A Sudanese official has exposed the extent of the country’s financial difficulties, with revelations that several of the country’s foreign diplomats have not been paid for over seven months.
The anonymous source said that some ambassadors in Asian and European states had not received their salaries for over half a year, to the extent that Sudanese Foreign Minister Dardiri Mohammed Ahmed was forced to approach the Ministry of Finance and the Central Bank of Sudan to form a joint committee to resolve the crisis.
In addition to the salary crisis, there has also been a delay in paying rents for foreign diplomatic missions, the New Khalij reported.
Last April, outgoing Sudanese Foreign Minister Ibrahim Ghandour admitted that a number of Sudanese diplomats working abroad had wanted to return to Sudan after not being paid. He was subsequently sacked for his comments, having been the first government official to publicly admit the country’s economic woes.
“The situation has now turned dangerous, which is why I am talking about it publicly,” he said at the time.
Protests against economic austerity have been raging in Sudan since December and have resulted in the deaths of at least 40 people, with a further 500 injured in clashes. Hundreds of rallies have taken place across the country, extending to protests against the political autocracy of President Bashir with thousands calling for him to step down.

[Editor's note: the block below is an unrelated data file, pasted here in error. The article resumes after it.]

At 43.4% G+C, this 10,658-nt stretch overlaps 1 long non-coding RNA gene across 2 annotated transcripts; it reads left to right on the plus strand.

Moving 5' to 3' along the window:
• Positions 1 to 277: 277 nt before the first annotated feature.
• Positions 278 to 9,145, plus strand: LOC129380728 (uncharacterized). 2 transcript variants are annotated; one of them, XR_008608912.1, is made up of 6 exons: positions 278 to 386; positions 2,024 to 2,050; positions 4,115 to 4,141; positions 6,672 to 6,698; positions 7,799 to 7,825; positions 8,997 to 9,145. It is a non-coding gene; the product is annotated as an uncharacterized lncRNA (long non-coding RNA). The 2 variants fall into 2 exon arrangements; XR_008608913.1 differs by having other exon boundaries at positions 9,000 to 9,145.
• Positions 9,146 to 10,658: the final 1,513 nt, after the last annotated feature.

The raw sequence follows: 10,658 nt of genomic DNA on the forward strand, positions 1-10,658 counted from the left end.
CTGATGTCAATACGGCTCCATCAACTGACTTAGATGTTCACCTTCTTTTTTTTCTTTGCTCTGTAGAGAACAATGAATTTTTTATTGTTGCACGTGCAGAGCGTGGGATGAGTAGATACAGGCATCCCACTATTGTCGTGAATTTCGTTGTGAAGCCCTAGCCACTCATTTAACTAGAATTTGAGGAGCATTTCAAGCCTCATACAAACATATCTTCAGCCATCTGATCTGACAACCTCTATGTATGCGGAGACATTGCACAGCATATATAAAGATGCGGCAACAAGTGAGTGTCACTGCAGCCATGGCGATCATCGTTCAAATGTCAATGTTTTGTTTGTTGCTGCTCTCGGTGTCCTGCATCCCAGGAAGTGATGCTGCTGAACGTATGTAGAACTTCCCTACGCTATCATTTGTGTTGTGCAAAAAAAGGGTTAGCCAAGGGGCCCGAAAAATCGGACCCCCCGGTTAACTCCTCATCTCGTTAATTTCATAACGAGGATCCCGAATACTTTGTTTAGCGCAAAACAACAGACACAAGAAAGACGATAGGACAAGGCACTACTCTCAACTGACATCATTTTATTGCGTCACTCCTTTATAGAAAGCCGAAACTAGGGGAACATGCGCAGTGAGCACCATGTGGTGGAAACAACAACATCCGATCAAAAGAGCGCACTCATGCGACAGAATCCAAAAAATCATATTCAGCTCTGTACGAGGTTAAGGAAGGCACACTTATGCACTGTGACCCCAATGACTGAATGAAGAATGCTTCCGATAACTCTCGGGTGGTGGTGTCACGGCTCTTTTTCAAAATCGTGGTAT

Despite the demonstrations’ peaceful nature, security forces have responded with violence. Some 1,000 people are believed to have been arrested and tortured, particularly students who have been detained en masse, with many claiming they were forced to confess to being part of a terror cell.
The latest protests were triggered by a government decision to triple bread prices from one Sudanese pound ($0.02) to three Sudanese pounds ($0.063). Food prices have soared since the start of this year after the government stopped state-funded imports of wheat.
Sudan has been facing heightened economic uncertainty in recent years with an acute shortage of foreign currency, resulting in the Sudanese pound plunging against the dollar. Despite the US lifting economic sanctions last year, international banks have continued to be wary of doing business with the country’s financial institutions.